EU referendum

Discussion in 'Off Topic Area' started by cloudz, Feb 23, 2016.

  1. Prizewriter

    Prizewriter Moved on

    I think with quite a large part of the electorate being of Irish descent and because of Northern Ireland sharing a border with the Republic of Ireland, it kinda makes sense. It's not necessarily fair, but I can see an argument for it.
  2. cloudz

    cloudz Valued Member

    Well I couldn't exactly tell you what sort of immigration policy I would want here right now. But I probably got defensive too quickly as I can already see a narrative forming over being Euro sceptic equates to being some sort of nationalist, xenophobe etc. which is really bloody annoying to be honest.

    I know for example Germany is facing a population shortage therefore their policy is to try and take as many as they possibly can. It may be a struggle for them, but in the longer term it's what they need. Those situations have existed here in the past. I just think that a country that has it's owns fiscal policies as well as monetary needs to be able to exercise some sort of control. When the system here starts to struggle we owe it those already here to protect their services and quality of life to some extent at least.

    The whole ethos over this within Europe I also have to question is a free for all really the smartest way to go. Some countries extremes swings of drains and gains to cope with. Don't we want different countries to do well and prosper rather than just those that that happen to offer the most attractive prospects at any given time. Their should be equal rules and processes, checks and balances.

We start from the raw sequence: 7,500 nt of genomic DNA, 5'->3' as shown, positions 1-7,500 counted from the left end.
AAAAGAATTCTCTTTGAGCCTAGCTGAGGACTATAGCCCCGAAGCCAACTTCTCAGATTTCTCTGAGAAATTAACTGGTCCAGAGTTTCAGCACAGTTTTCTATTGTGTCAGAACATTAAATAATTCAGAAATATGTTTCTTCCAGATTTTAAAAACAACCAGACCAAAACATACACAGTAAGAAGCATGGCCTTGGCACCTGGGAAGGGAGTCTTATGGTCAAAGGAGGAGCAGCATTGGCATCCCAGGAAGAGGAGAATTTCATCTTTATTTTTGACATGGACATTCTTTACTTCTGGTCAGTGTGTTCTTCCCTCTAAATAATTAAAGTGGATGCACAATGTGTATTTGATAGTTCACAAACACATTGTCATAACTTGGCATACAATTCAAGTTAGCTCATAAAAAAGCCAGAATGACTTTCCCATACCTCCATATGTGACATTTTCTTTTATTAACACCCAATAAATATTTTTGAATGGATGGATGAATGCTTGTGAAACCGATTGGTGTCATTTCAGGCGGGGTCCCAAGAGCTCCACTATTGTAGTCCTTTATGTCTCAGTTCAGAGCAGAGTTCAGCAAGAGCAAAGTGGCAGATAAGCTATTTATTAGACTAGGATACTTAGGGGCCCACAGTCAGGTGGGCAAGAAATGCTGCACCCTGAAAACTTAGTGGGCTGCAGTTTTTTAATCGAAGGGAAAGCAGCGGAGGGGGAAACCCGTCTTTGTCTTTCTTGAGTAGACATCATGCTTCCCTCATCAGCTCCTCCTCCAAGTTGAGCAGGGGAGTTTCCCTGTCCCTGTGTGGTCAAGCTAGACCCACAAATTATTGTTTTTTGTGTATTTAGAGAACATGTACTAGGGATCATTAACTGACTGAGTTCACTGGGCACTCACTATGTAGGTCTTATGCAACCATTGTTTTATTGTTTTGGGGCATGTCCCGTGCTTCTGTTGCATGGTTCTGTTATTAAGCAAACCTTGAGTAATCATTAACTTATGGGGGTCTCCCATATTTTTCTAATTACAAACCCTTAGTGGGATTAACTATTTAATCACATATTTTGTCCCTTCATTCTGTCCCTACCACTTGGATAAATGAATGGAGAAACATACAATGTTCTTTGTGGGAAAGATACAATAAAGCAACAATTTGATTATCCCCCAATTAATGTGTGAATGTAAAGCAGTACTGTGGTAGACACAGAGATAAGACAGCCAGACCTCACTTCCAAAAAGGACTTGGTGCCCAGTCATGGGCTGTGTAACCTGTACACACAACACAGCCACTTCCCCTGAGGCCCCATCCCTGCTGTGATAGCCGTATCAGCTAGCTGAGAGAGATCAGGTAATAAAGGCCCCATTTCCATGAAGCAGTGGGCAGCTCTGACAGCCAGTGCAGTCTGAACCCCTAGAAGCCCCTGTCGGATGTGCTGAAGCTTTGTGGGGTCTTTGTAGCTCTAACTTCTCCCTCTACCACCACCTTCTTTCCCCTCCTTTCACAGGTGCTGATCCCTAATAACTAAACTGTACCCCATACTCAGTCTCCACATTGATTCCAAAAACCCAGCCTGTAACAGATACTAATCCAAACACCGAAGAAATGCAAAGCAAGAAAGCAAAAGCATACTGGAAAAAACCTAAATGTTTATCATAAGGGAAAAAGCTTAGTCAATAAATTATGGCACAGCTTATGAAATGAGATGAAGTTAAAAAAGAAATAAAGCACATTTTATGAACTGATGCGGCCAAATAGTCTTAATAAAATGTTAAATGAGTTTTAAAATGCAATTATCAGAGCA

There's too much that frustrates people. Like Prisoners being here that come from another European country. Within a certain timeframe they shouldn't be sentenced here and serve time here, they should be sent back in my opinion. Or at least we need something in place.

    There's more I could say about the whole thing, but we are in a mess over it, and if we don't address it the groundswell that voted UKIP is not going away. I don't want a more extreme form of nationalism here like you see in some other countries. We have our nationalists but so far a nasty wing has yet to really emerge, but I would bet it's only a matter of time if things don't get addressed in some way. That really why it's an issue for me, it doesn't actually affect my life if I don't want it too - I have the means for that, but many don't. And they do see a direct impact, rightly or wrongly and they are not best pleased about it. I also see it tied in to our sovereignty, we concede that right in a trade off - all well and good. For many years it was not the issue it has now become, you heard muttering, but you expect a small minority to be like that. It's not a small minority anymore and that should concern people and be a cause for doing something about it. Immigration has existed all my life here and more recently the EU free movement. Only now in the past year or two with gauging the countries general tone and feeling over it we seem to have reached a sort of tipping point, we just don't like something imposed on us that is giving us this grief. That helplessness is part of the problem.

    In the end Politics is about the people and addressing their concerns - we need to do that. We can't do that with the current situation with the EU, hence Cameron's move. He got something and it's good enough for now - for me, but will it be enough? I also think the timing is awkward, the global economy still faces a couple of risky years, we're in the middle of a currency war and race to the bottom. Negative rates coming in a round the world, deflationary pressure that could have awful ramifications given the leverage and debt (QE too) that has fed asset bubbles. If we go out, It could trigger bad stuff. It's just not a good climate for a Brexit.